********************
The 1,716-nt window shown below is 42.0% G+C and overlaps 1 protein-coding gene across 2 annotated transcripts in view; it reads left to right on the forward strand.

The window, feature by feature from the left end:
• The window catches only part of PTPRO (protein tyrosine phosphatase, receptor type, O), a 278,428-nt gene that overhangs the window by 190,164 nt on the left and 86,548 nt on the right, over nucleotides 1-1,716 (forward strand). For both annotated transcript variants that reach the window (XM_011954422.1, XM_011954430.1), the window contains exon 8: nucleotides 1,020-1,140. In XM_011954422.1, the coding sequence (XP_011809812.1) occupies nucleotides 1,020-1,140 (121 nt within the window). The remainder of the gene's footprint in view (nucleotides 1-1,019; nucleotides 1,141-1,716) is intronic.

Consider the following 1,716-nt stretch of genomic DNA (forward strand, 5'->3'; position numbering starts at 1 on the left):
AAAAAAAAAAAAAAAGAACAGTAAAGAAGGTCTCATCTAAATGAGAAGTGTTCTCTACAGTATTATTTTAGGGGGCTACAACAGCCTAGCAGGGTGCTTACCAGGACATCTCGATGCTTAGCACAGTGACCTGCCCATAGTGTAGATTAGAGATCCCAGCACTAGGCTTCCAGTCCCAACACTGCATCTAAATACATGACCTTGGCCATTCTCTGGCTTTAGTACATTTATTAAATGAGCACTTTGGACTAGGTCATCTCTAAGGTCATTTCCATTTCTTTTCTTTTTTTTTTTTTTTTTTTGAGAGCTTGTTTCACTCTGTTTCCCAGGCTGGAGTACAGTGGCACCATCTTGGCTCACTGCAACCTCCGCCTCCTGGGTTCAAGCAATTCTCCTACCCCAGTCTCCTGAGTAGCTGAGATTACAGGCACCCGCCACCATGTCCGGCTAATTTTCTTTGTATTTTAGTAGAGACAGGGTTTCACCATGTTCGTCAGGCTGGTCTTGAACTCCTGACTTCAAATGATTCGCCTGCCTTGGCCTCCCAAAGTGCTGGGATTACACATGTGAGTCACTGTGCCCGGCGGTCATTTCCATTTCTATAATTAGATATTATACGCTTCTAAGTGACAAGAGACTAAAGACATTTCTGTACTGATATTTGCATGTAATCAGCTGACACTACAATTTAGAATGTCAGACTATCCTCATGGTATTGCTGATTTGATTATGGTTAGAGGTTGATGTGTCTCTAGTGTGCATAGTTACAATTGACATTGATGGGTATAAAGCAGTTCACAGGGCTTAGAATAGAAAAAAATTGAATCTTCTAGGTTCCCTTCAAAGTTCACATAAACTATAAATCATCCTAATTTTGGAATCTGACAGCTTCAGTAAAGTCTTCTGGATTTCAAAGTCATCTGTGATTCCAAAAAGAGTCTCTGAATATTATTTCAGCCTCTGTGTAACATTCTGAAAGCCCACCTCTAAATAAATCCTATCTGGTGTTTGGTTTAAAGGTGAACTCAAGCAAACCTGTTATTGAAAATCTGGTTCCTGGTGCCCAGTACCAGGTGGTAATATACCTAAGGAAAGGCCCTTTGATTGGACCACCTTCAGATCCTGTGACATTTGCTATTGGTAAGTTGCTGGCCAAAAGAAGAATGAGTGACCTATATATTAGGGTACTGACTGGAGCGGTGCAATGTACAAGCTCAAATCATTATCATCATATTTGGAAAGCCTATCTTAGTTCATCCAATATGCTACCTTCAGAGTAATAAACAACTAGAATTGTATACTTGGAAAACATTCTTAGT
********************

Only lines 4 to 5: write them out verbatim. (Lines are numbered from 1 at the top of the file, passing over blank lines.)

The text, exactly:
Consider the following 1,716-nt stretch of genomic DNA (forward strand, 5'->3'; position numbering starts at 1 on the left):
AAAAAAAAAAAAAAAGAACAGTAAAGAAGGTCTCATCTAAATGAGAAGTGTTCTCTACAGTATTATTTTAGGGGGCTACAACAGCCTAGCAGGGTGCTTACCAGGACATCTCGATGCTTAGCACAGTGACCTGCCCATAGTGTAGATTAGAGATCCCAGCACTAGGCTTCCAGTCCCAACACTGCATCTAAATACATGACCTTGGCCATTCTCTGGCTTTAGTACATTTATTAAATGAGCACTTTGGACTAGGTCATCTCTAAGGTCATTTCCATTTCTTTTCTTTTTTTTTTTTTTTTTTTGAGAGCTTGTTTCACTCTGTTTCCCAGGCTGGAGTACAGTGGCACCATCTTGGCTCACTGCAACCTCCGCCTCCTGGGTTCAAGCAATTCTCCTACCCCAGTCTCCTGAGTAGCTGAGATTACAGGCACCCGCCACCATGTCCGGCTAATTTTCTTTGTATTTTAGTAGAGACAGGGTTTCACCATGTTCGTCAGGCTGGTCTTGAACTCCTGACTTCAAATGATTCGCCTGCCTTGGCCTCCCAAAGTGCTGGGATTACACATGTGAGTCACTGTGCCCGGCGGTCATTTCCATTTCTATAATTAGATATTATACGCTTCTAAGTGACAAGAGACTAAAGACATTTCTGTACTGATATTTGCATGTAATCAGCTGACACTACAATTTAGAATGTCAGACTATCCTCATGGTATTGCTGATTTGATTATGGTTAGAGGTTGATGTGTCTCTAGTGTGCATAGTTACAATTGACATTGATGGGTATAAAGCAGTTCACAGGGCTTAGAATAGAAAAAAATTGAATCTTCTAGGTTCCCTTCAAAGTTCACATAAACTATAAATCATCCTAATTTTGGAATCTGACAGCTTCAGTAAAGTCTTCTGGATTTCAAAGTCATCTGTGATTCCAAAAAGAGTCTCTGAATATTATTTCAGCCTCTGTGTAACATTCTGAAAGCCCACCTCTAAATAAATCCTATCTGGTGTTTGGTTTAAAGGTGAACTCAAGCAAACCTGTTATTGAAAATCTGGTTCCTGGTGCCCAGTACCAGGTGGTAATATACCTAAGGAAAGGCCCTTTGATTGGACCACCTTCAGATCCTGTGACATTTGCTATTGGTAAGTTGCTGGCCAAAAGAAGAATGAGTGACCTATATATTAGGGTACTGACTGGAGCGGTGCAATGTACAAGCTCAAATCATTATCATCATATTTGGAAAGCCTATCTTAGTTCATCCAATATGCTACCTTCAGAGTAATAAACAACTAGAATTGTATACTTGGAAAACATTCTTAGT